Incensed parents of Metro special-needs students say they were blindsided by the school district’s announcement that it would cut about 130 paraprofessionals, aides who parents say are essential to ensuring inclusive special education practices in the classroom.
“There are many parents who are in constant communication with school administrators, so there was plenty of opportunity to make us aware of their plan,” Daynise Couch, a parent of an autistic Metro student, told media gathered for a press conference to protest the job reductions.
“Instead, parents were not communicated with effectively, and upon hearing the announcement, were understandably outraged,” she said.
Friday’s protest and corresponding press conference, featuring dozens of parents and their special-needs children, came on the heels of Metro school officials’ decision to part ways with an estimated 130 paraprofessionals as a result of depleted federal stimulus funds. School administrators say the cuts equate to between $3 million and $4 million.
Metro school officials claim they started notifying parents, principals and others months ago about the looming cuts.
“It was shared with parent groups in advance, it was shared with principals in advance,” MNPS spokeswoman Olivia Brown said. “It was not a last-minute surprise.”
As parents protested Friday, school officials held a “job fair” to potentially match departing special-ed paraprofessionals with other positions within the district –– bus drivers, bus monitors, cafeteria workers and food service personnel.
Linda DePriest, assistant superintendent for instructional support, said principals identified the needs of their schools and made cuts accordingly.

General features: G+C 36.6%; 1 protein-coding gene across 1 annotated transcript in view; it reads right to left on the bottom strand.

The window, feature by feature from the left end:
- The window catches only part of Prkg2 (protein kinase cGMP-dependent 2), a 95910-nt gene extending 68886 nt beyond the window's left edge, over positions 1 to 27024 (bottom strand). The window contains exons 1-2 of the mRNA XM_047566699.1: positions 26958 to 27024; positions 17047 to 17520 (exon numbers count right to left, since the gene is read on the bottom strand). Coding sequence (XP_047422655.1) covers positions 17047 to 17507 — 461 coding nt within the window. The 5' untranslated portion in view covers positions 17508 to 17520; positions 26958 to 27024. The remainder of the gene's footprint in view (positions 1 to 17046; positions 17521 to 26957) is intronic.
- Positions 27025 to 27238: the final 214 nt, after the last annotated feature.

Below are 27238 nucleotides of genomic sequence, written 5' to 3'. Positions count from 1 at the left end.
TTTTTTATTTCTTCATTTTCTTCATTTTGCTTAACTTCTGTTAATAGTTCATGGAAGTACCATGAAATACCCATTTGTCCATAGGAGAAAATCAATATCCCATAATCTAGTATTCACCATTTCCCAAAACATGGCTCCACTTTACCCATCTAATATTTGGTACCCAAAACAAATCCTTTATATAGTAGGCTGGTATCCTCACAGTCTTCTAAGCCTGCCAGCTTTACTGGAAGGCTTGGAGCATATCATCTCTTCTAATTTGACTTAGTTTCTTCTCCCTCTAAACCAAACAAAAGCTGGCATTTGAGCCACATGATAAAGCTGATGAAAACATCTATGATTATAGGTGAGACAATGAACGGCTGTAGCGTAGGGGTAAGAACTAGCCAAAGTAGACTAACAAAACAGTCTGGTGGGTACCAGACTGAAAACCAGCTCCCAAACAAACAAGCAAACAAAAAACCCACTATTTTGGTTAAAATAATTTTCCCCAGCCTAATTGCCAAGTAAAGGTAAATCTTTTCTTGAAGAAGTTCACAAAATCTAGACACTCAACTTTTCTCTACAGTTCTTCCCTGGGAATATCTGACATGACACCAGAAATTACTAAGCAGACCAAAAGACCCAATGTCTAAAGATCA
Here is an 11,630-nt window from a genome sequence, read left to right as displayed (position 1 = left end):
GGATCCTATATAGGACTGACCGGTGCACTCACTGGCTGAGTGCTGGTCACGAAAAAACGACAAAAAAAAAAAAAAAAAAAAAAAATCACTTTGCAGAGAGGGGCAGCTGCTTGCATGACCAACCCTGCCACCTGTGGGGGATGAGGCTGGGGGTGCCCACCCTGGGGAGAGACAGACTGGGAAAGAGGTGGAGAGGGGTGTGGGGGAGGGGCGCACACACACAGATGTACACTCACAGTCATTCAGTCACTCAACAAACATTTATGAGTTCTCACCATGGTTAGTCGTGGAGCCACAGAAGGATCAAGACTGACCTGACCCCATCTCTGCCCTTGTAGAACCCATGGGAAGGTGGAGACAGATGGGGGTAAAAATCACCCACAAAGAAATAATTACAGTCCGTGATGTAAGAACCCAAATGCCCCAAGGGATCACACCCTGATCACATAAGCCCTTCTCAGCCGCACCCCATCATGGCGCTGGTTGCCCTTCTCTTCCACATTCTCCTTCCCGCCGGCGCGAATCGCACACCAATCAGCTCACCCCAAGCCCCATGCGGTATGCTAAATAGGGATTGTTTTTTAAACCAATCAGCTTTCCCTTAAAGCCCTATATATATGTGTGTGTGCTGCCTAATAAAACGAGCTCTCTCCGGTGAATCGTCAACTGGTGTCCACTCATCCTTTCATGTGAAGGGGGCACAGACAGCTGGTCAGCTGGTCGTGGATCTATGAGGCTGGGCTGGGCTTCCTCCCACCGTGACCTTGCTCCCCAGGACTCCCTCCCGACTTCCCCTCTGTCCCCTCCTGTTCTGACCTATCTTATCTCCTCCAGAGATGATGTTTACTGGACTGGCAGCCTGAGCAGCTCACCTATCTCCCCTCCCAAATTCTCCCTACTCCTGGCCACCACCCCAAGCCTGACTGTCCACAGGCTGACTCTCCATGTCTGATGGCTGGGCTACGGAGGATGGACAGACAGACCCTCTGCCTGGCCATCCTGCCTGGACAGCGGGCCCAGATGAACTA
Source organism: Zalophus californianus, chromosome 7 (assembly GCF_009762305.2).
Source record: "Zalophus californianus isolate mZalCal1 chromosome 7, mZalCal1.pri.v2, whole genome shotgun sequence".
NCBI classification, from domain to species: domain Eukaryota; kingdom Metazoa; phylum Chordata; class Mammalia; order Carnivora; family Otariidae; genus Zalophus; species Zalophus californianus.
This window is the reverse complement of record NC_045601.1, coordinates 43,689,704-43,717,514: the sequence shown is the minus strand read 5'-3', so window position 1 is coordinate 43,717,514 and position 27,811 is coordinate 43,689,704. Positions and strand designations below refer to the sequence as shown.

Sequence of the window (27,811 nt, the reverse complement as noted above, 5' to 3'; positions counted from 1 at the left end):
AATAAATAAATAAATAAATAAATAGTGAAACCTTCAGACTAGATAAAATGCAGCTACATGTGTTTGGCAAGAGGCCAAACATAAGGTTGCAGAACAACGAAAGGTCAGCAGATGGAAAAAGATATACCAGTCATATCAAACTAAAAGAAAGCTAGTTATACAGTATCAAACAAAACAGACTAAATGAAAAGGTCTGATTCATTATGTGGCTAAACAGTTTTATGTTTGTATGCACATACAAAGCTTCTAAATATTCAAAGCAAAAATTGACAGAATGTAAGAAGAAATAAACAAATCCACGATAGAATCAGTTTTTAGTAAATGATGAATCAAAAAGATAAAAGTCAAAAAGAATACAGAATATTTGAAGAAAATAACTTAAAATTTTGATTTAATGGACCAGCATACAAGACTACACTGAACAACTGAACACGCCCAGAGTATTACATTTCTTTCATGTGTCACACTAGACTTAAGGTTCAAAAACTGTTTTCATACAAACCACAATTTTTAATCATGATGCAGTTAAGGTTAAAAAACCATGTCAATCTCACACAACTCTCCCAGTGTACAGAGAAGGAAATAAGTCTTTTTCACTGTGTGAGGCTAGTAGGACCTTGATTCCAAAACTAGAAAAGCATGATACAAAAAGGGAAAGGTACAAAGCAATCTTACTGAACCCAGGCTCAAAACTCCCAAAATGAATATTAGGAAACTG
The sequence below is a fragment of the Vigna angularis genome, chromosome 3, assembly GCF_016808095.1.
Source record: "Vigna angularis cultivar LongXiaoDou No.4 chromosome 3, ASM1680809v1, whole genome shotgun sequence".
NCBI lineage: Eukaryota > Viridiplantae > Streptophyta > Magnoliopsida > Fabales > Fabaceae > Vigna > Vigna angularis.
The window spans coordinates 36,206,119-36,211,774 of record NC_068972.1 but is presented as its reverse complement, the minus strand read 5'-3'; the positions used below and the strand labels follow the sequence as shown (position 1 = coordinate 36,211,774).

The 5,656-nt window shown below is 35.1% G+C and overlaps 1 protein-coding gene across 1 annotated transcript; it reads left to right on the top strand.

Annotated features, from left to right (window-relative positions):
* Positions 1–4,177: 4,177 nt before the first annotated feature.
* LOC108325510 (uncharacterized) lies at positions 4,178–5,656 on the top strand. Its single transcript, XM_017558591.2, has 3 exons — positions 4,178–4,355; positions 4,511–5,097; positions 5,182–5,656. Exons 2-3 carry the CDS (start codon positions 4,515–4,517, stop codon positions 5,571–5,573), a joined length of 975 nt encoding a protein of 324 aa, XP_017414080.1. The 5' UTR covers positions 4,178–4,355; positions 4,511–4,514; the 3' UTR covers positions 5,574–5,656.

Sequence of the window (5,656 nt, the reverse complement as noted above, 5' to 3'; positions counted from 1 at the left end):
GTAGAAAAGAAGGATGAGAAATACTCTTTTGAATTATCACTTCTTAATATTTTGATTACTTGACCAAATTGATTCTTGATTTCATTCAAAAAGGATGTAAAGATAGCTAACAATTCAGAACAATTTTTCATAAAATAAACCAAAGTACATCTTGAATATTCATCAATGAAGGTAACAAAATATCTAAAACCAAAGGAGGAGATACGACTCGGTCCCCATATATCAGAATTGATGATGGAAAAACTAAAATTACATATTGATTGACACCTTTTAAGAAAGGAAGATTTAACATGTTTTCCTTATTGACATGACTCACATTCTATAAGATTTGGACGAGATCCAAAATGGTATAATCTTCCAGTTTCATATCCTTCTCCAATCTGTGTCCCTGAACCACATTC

“We had some paraprofessionals in place who could no longer perform the task that they were assigned originally such as lifting students,” DePriest said. “That’s why this fair was a good thing today.”
Cuts, school officials acknowledged, were not limited to newly hired paraprofessionals, or aides, but longtime Metro workers as well. Reductions will cut from the 632 paraprofessionals who worked in Metro during the previous school year.
Above all, parents worry Metro’s recent progress on adopting inclusive practices –– allowing special-ed students learn alongside peers –– could erode.
“I believe that these cuts threaten Metro’s efforts to move toward inclusive educational practices, and they stand to negatively impact students with disabilities,” said Erin Richardson, a parent of a special-needs child.
“The key to inclusive practices is providing those essential support services to students,” said Richardson, who contends paraprofessionals played a key role in that area.
Metro school officials, however, maintain the district will continue to address the needs of all students. Inclusive learning will remain the district’s policy, they say.
“We always want to support our students,” DePriest said. “We knew going in that these were temporary federal funds. And so what we did was use these positions to help our district build capacity to serve students with disabilities as we move toward an inclusionary model.
“We do believe we will be able to move forward with our inclusive practices,” she said.